Category Archive 'Business'
03 Jun 2009

Not All States Are Equally Affected

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50 states’ changes in GDP, jobs, and home prices in 2008

The Atlantic
links a WSJ chart which it then graphs (above), showing the varied impact of the recession on all 50 states.

North Dakota, Wyoming, Alaska, Texas, Hawaii, and South Dakota all managed modest increases (1.9-.2%) in home prices, while California real estate insanity exacted a ferocious toll not only within its own borders (-25.5%), but also in the neighboring California refugee destinations of Nevada (-28.2%) and Arizona (-20.6). Florida, of course, traditionally always jumps on board any real estate collapse and also came in the top ranks of disaster (-24%).

20 May 2009

Crime Wouldn’t Pay If the Government Ran It

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John Steele Gordon warns that Barack Obama’s plans for nationalized industries have plenty of precedents, all of which show that government-run business enterprises are a disaster.

The Obama administration is bent on becoming a major player in — if not taking over entirely — America’s health-care, automobile and banking industries. Before that happens, it might be a good idea to look at the government’s track record in running economic enterprises. It is terrible.

In 1913, for instance, thinking it was being overcharged by the steel companies for armor plate for warships, the federal government decided to build its own plant. It estimated that a plant with a 10,000-ton annual capacity could produce armor plate for only 70% of what the steel companies charged.

When the plant was finally finished, however — three years after World War I had ended — it was millions over budget and able to produce armor plate only at twice what the steel companies charged. It produced one batch and then shut down, never to reopen.

Or take Medicare. Other than the source of its premiums, Medicare is no different, economically, than a regular health-insurance company. But unlike, say, UnitedHealthcare, it is a bureaucracy-beclotted nightmare, riven with waste and fraud. Last year the Government Accountability Office estimated that no less than one-third of all Medicare disbursements for durable medical equipment, such as wheelchairs and hospital beds, were improper or fraudulent. Medicare was so lax in its oversight that it was approving orthopedic shoes for amputees.

These examples are not aberrations; they are typical of how governments run enterprises.

Read the whole thing.

10 Mar 2009

Obama’s War on Business

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Kevin Hassett argues that Barack Obama couldn’t be doing a better job of destroying the American economy if he was trying to do just that.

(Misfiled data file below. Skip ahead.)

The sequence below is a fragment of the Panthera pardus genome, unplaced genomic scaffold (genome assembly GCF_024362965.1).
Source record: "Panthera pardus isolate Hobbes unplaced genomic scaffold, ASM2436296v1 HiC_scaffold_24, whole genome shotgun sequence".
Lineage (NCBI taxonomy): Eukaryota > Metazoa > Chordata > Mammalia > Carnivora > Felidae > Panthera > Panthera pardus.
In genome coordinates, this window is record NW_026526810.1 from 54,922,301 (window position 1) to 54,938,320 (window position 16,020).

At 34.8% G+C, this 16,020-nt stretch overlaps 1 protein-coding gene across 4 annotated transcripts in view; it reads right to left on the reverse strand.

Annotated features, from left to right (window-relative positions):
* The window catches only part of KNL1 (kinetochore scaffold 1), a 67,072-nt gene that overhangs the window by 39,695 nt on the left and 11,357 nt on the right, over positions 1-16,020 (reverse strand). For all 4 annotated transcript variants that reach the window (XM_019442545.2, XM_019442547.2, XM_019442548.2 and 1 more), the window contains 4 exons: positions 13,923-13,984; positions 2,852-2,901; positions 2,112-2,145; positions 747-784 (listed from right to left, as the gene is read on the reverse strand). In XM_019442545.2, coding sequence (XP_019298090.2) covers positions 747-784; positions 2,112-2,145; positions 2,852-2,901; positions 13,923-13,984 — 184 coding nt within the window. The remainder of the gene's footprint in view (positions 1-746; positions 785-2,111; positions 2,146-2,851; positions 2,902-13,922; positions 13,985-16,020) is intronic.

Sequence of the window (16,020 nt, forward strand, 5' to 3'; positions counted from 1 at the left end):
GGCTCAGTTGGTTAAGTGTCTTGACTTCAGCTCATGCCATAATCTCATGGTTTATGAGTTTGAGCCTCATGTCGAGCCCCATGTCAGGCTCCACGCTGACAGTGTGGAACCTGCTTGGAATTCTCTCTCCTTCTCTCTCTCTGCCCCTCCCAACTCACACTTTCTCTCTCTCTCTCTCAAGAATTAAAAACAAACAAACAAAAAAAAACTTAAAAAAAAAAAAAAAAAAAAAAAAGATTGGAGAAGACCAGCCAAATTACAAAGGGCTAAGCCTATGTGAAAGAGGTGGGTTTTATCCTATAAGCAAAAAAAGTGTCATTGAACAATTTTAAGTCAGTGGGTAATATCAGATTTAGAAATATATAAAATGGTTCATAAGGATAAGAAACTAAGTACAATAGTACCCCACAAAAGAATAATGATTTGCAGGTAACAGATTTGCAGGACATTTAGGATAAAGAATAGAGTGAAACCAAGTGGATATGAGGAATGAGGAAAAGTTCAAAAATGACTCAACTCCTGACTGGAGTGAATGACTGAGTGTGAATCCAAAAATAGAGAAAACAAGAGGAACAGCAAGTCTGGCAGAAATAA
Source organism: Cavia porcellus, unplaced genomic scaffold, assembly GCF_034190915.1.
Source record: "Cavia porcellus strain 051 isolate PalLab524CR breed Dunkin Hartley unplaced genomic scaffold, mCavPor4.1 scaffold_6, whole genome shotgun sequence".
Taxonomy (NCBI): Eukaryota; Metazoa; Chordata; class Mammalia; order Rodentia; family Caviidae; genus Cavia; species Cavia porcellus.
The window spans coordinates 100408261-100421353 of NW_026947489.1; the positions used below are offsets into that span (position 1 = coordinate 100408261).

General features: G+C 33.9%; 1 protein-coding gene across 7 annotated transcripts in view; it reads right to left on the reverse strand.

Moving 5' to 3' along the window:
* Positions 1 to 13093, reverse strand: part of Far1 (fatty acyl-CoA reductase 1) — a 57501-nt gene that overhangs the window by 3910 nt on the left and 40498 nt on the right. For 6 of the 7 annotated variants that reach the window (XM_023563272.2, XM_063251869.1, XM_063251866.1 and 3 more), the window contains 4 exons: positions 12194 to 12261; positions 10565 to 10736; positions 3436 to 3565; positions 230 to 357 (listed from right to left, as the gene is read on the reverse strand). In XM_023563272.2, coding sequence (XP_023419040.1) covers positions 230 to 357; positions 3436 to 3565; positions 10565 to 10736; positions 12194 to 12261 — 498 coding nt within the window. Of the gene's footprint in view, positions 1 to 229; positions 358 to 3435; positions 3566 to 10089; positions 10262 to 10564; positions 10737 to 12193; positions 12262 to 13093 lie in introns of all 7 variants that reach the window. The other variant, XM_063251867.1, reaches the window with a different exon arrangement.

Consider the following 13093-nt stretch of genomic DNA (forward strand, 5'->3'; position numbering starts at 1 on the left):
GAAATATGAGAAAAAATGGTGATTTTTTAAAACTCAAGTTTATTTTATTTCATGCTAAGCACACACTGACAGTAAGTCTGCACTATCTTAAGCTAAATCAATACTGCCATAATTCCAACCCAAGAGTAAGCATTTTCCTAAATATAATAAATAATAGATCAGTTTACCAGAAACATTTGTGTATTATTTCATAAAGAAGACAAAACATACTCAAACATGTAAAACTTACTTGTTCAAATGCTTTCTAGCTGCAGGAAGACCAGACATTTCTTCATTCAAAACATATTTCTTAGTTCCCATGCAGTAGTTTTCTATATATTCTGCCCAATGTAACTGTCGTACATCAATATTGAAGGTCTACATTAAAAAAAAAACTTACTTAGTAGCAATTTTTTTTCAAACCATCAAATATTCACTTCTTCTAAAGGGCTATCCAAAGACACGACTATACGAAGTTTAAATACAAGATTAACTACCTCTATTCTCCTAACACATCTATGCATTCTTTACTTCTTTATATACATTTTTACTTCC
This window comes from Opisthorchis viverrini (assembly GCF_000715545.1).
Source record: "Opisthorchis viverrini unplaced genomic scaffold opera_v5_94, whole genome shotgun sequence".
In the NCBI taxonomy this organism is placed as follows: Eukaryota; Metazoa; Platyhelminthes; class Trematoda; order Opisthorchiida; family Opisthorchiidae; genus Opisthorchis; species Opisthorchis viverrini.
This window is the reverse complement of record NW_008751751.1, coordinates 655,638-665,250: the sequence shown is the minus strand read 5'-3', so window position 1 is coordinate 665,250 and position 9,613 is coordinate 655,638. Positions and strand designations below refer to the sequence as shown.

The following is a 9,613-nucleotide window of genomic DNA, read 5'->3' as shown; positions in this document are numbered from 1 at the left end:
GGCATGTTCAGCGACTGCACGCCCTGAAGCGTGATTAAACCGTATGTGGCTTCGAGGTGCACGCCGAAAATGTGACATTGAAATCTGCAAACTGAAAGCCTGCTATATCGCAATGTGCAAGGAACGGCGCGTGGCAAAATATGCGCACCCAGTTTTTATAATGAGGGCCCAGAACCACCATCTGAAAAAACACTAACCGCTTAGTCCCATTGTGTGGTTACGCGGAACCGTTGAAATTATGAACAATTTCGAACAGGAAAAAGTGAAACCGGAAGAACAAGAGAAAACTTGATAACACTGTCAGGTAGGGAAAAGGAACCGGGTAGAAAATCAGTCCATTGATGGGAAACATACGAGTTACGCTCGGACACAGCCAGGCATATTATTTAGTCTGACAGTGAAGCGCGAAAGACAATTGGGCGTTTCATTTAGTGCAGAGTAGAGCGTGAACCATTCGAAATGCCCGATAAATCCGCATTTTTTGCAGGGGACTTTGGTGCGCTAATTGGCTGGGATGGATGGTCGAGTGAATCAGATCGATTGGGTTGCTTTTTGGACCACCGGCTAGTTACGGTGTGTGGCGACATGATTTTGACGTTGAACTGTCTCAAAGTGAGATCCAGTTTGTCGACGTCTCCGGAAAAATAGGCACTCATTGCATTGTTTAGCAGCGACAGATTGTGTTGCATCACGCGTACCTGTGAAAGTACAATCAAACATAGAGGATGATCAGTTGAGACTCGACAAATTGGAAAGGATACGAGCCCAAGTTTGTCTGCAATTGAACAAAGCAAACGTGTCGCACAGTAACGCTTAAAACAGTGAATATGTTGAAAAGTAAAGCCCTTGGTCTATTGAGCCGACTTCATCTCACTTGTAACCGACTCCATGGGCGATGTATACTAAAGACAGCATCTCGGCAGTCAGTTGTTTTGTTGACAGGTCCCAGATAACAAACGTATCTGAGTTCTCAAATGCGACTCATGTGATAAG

Imagine that some hypothetical enemy state spent years preparing a “Manchurian Candidate” to destroy the U.S. economy once elected. What policies might that leader pursue?

He might discourage private capital from entering the financial sector by instructing his Treasury secretary to repeatedly promise a brilliant rescue plan, but never actually have one. Private firms, spooked by the thought of what government might do, would shy away from transactions altogether. If the secretary were smooth and played rope-a-dope long enough, the whole financial sector would be gone before voters could demand action.

Another diabolical idea would be to significantly increase taxes on whatever firms are still standing. That would require subterfuge, since increasing tax rates would be too obvious. Our Manchurian Candidate would have plenty of sophisticated ideas on changing the rules to get more revenue without increasing rates, such as auctioning off “permits.”

These steps would create near-term distress. If our Manchurian Candidate leader really wanted to knock the country down for good, he would have to provide insurance against any long-run recovery.

There are two steps to accomplish that.

Discourage Innovation

First, one way the economy might finally take off is for some entrepreneur to invent an amazing new product that launches something on the scale of the dot-com boom. If you want to destroy an economy, you have to persuade those innovators not even to try.

Second, you need to initiate entitlement programs that are difficult to change once enacted. These programs should transfer assets away from productive areas of the economy as efficiently as possible. Ideally, the government will have no choice but to increase taxes sharply in the future to pay for new entitlements.

A leader who pulled off all that might be able to finish off the country.

17 Jan 2009

Lithuanian Debt Collector Getting Tough With Deadbeats

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Vilija Lobačiuvienė

Atlanta Journal-Constitution:

[A] Lithuanian debt collector is offering an unconventional service to retrieve arrears: witchcraft. The Vilnius-based Skolu Isieskojimo Biuras (debt collecting bureau), has hired Vilija Lobačiuvienė, the Baltic nation’s most famous self-styled witch, to hunt down companies and individuals who are failing to pay up. Lobaciuviene, 53, who claims to use hypnosis, herbal medicines and “the bio-energy field,” promised Thursday to “do whatever I can to help people.”

15 Jan 2009

Facebook Sacrifices a Whopper of a Promotion

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FaceBook shut down Burger King’s Whopper Sacrifice promotion, citing privacy concerns. I agree with Michael Arrington that the decision was the kind of triumph of corporate stodginess over creativity and humor that demonstrates that the people in charge, with the power, haven’t a clue.

Original posting

13 Jan 2009

What’s Wrong With Silicon Valley?